“It was some of the video games where we see a lot of violence replicated,” Grimes said. “While adults know it’s a fantasy world, to a lot of young people, it was the real world.”
Those two issues kept coming up repeatedly among juveniles charged with being delinquent or with serious misconduct, he added.
“When you see this pattern of misconduct, there was a similarity from one case to another,” he said.
He began to believe that the court system fails to address many of the underlying causes that lead to juveniles ending up in a courtroom in the first place, while too many parents have failed to recognize the role they play in keeping their children from ending up in detention centers, jail or prison.
That’s why he decided to write the book.
“That is a wake-up call,” he said. “I see more and more kids involving themselves with guns and burglarizing houses and businesses. That will give them a direct ticket to state prison. But there were a large number that were heeding the warnings by the court after they received some type of sanction for their behavior. The vast majority of kids, they actually turn around, even though they’ve been involved in delinquency. Being in court, something of a wake-up call occurs, and they say ‘I need to get it together.’ “
He hopes the book inspires parents, and the court system, to do some serious reevaluations of how these teens are treated.
“It won’t make a difference in all kids, but in some it will,” Grimes said. And a very important first step, he said, is for parents to always make it clear to their kids that the adults are the ones in charge, not the other way around.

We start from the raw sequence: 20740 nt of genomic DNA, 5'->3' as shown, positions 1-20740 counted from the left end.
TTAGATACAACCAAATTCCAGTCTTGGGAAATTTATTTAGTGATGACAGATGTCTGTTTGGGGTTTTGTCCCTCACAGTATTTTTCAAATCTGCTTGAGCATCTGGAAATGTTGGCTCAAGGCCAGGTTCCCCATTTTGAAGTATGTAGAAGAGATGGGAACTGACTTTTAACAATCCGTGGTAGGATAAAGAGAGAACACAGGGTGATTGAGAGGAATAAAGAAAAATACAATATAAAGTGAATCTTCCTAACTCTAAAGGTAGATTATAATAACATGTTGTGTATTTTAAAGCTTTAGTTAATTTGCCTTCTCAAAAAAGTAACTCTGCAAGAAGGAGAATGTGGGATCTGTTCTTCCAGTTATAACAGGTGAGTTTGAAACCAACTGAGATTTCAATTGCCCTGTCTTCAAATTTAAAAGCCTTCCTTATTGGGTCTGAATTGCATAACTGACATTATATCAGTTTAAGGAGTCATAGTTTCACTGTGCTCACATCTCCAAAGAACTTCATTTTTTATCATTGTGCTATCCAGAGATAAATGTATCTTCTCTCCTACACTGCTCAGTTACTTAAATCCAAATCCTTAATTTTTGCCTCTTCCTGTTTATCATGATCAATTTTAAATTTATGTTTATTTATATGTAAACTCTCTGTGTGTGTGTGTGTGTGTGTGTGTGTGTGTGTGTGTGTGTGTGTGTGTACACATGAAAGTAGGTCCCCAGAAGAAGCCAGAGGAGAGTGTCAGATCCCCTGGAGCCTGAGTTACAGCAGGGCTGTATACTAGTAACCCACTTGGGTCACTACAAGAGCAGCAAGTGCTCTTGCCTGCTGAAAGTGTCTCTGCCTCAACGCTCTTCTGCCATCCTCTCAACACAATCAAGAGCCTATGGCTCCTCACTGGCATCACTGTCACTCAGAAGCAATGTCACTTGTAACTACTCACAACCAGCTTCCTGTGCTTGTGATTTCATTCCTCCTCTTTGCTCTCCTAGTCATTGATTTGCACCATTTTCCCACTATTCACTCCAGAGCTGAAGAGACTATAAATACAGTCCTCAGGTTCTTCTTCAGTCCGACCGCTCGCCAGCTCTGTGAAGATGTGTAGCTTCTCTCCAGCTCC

“I try to give a lot of practical tips to parents,” he said. “Whether it be some form of corporal punishment, every parent has to know what works on their child. As soon as the parent intervenes, if you do that when they’re very young, then the level of intervention is lower than if you wait until they’re 15 or 16 years old.”
Since the book became available, Grimes said he’s heard from parents who have said his ideas helped them and their families.
“All the feedback I‘ve gotten has been very positive,” he said. “People who have read the book have said, ‘Hey, great information, and we sought to apply it, and it’s making a great difference in my life and my kids’ life.’ “
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  1. A good swat in the ass can work wonders..Kids need a little bit of fear in addition to respect..